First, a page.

James Letton Jr. made some unique memories during his time served in World War II.
But one of his favorite recollections became the plot of Walt Disney’s 1963 film “Miracle of the White Stallions.”
Letton, who was a member of General George S. Patton’s Third Army, Second Cavalry, and the rest of his platoon rescued more than 500 prized Lippizaner horses during the final days of the war from German control.
Alois Podhajsky, who was the head of the prestigious Spanish Riding School in Vienna, Austria, informed Patton about the white, purebred horses. Podhajsky feared that the advancing Soviet Army would harm the animals because the Red Army would view them as meat.
Podhajsky and Patton made an agreement to help each other. The rescue mission, which was on April 26, 1945, was called “Operation Cowboy,” which is documented in Podhajsky’s autobiography, “My Dancing White Horses.”
“The biggest thing we did was save those horses, those white stallions,” said Letton, 95, of Cape May Court House. “We went in there and operated like a cowboy round up and brought the horses back (to safety).”
Letton worked at Pratt Food Company in Philadelphia when he decided to join the service. Letton, who was 18, said the nation needed teenagers.
"The war was on, the Japanese had just attacked us, and everybody was signing up," Letton said. "If you were home and walking down the street, people would look at you wonder why you were just walking down the street being a teenager."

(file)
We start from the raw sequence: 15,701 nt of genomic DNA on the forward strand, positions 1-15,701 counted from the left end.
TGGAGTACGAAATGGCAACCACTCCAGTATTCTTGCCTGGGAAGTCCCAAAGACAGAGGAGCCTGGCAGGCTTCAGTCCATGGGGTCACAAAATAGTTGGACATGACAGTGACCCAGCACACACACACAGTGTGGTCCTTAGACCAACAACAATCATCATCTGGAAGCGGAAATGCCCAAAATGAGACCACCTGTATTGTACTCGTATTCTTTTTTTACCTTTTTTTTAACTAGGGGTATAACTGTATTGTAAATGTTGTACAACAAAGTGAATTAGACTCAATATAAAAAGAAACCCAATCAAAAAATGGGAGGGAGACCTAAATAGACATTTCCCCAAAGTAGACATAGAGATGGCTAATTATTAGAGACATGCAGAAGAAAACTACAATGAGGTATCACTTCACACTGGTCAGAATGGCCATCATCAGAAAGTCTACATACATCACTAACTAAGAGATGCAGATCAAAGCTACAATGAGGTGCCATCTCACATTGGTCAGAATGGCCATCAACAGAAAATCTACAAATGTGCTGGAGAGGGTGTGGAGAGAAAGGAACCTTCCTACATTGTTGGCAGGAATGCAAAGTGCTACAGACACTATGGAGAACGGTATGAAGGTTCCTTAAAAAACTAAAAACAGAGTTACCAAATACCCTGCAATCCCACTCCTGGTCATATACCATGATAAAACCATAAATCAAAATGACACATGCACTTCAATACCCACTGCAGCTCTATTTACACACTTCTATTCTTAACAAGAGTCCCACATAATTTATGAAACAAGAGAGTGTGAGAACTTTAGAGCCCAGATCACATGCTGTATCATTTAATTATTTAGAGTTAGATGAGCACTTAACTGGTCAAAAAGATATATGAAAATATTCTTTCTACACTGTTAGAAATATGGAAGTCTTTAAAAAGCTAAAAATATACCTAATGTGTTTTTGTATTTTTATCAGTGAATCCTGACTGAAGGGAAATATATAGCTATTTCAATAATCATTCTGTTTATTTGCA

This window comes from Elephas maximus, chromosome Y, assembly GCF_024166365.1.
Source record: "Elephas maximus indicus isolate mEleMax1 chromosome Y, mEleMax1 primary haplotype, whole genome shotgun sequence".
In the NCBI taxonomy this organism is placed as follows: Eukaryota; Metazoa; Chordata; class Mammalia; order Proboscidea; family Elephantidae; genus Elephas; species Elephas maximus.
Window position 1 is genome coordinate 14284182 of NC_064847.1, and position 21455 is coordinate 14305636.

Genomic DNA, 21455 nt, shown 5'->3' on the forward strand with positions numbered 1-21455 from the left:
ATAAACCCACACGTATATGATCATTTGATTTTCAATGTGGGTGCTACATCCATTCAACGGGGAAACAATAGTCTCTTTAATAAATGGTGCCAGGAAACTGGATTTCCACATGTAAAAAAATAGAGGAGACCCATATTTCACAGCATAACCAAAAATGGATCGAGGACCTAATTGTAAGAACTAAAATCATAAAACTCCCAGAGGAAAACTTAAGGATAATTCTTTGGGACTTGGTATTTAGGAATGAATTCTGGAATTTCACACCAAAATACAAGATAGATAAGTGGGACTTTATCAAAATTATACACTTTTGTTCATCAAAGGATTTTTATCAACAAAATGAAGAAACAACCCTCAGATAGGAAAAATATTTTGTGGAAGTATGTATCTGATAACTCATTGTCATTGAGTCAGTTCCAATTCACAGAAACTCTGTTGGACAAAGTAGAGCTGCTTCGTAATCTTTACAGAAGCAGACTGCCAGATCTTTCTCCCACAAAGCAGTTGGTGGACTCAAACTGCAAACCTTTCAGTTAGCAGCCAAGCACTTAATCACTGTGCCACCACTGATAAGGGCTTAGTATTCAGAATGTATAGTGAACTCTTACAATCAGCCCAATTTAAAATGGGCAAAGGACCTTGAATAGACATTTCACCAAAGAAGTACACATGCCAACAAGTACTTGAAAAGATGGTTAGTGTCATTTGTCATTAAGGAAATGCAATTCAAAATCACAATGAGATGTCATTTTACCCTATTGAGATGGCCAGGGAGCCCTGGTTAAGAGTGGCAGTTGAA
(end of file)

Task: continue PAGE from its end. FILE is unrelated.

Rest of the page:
But the Army wasn't his first choice.
Letton initially wanted to join the Air Force, but those that volunteered for that branch needed special training and had to wait for an appointment. After not getting an appointment right away, Letton volunteered for the Army.
Letton was told when the Air Force was ready for him, he would be transferred for the necessary training.
That never happened.
But he doesn't regret his decision to join the Army.
“I am very proud and happy that I did (join the Army)," said Letton, who lives with his wife Kay, 94. "It was an honor to help the country in the war.”
Letton served overseas from 1943-45, being deployed to Normandy, Northern France, Rhineland, Ardennes Alsace, Central Europe and the Czech Republic.
Letton takes pride that he served in the Second Calvary, the oldest active service since its formation in 1836.
And besides Operation Cowboy, Letton added that the Battle of Luneville (Sept. 1944) and its liberation was another highlight of his time served.
“The time I spent overseas,” Letton said. “That’s what I remember most.”
At one point during the Second Calvary's movement, the Germans had cut off their gasoline supplies, which prevented them from marching forward.
Letton and a few other men found where the planes were coming in, changed the markings on their vehicles and loaded up with gasoline.
"Our unit, the Second Calvary, was nicknamed the Ghost of Patton’s Army because we were the spearhead for Patton," Letton said. "Our job was to make contact with the enemy, and then pull back and let somebody else go in and take care of them. We had to move very quickly.”
Another memory Letton shared was, during his deployment in France, he once had a difficult time asking for drinking water.
“I took some French in high school, but no one knew what I was talking about because it was different dialects," Letton said. "I finally got through to someone. That was a tough experience.”